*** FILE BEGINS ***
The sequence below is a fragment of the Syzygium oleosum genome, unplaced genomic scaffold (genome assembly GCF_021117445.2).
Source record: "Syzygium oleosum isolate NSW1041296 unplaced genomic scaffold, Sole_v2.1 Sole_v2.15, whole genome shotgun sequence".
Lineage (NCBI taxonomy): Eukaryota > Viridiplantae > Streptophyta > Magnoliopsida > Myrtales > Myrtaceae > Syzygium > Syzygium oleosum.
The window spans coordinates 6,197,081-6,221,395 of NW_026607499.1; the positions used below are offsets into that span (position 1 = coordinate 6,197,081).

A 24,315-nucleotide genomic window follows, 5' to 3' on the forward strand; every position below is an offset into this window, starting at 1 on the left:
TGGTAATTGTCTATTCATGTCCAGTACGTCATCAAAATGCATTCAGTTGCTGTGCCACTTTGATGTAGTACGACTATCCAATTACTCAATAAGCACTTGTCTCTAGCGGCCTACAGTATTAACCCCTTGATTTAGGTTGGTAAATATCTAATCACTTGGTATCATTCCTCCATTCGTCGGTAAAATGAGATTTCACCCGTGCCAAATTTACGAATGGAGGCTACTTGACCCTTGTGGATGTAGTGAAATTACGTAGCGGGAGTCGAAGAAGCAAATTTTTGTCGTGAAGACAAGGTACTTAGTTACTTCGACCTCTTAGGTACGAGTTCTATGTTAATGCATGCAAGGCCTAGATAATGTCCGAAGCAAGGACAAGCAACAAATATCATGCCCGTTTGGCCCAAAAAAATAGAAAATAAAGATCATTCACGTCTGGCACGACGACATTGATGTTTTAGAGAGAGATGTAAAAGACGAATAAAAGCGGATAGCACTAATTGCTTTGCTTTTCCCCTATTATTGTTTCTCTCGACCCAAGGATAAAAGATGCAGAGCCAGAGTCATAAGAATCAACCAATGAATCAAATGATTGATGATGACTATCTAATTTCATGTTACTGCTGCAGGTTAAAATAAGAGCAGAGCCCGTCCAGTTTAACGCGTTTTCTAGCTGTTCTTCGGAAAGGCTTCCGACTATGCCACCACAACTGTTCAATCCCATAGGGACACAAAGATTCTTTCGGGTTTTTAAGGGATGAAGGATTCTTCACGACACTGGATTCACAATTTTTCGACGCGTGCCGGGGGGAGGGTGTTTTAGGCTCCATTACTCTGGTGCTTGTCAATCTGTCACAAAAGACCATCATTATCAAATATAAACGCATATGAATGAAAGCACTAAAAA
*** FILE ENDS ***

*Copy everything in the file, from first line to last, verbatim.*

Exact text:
The sequence below is a fragment of the Syzygium oleosum genome, unplaced genomic scaffold (genome assembly GCF_021117445.2).
Source record: "Syzygium oleosum isolate NSW1041296 unplaced genomic scaffold, Sole_v2.1 Sole_v2.15, whole genome shotgun sequence".
Lineage (NCBI taxonomy): Eukaryota > Viridiplantae > Streptophyta > Magnoliopsida > Myrtales > Myrtaceae > Syzygium > Syzygium oleosum.
The window spans coordinates 6,197,081-6,221,395 of NW_026607499.1; the positions used below are offsets into that span (position 1 = coordinate 6,197,081).

A 24,315-nucleotide genomic window follows, 5' to 3' on the forward strand; every position below is an offset into this window, starting at 1 on the left:
TGGTAATTGTCTATTCATGTCCAGTACGTCATCAAAATGCATTCAGTTGCTGTGCCACTTTGATGTAGTACGACTATCCAATTACTCAATAAGCACTTGTCTCTAGCGGCCTACAGTATTAACCCCTTGATTTAGGTTGGTAAATATCTAATCACTTGGTATCATTCCTCCATTCGTCGGTAAAATGAGATTTCACCCGTGCCAAATTTACGAATGGAGGCTACTTGACCCTTGTGGATGTAGTGAAATTACGTAGCGGGAGTCGAAGAAGCAAATTTTTGTCGTGAAGACAAGGTACTTAGTTACTTCGACCTCTTAGGTACGAGTTCTATGTTAATGCATGCAAGGCCTAGATAATGTCCGAAGCAAGGACAAGCAACAAATATCATGCCCGTTTGGCCCAAAAAAATAGAAAATAAAGATCATTCACGTCTGGCACGACGACATTGATGTTTTAGAGAGAGATGTAAAAGACGAATAAAAGCGGATAGCACTAATTGCTTTGCTTTTCCCCTATTATTGTTTCTCTCGACCCAAGGATAAAAGATGCAGAGCCAGAGTCATAAGAATCAACCAATGAATCAAATGATTGATGATGACTATCTAATTTCATGTTACTGCTGCAGGTTAAAATAAGAGCAGAGCCCGTCCAGTTTAACGCGTTTTCTAGCTGTTCTTCGGAAAGGCTTCCGACTATGCCACCACAACTGTTCAATCCCATAGGGACACAAAGATTCTTTCGGGTTTTTAAGGGATGAAGGATTCTTCACGACACTGGATTCACAATTTTTCGACGCGTGCCGGGGGGAGGGTGTTTTAGGCTCCATTACTCTGGTGCTTGTCAATCTGTCACAAAAGACCATCATTATCAAATATAAACGCATATGAATGAAAGCACTAAAAA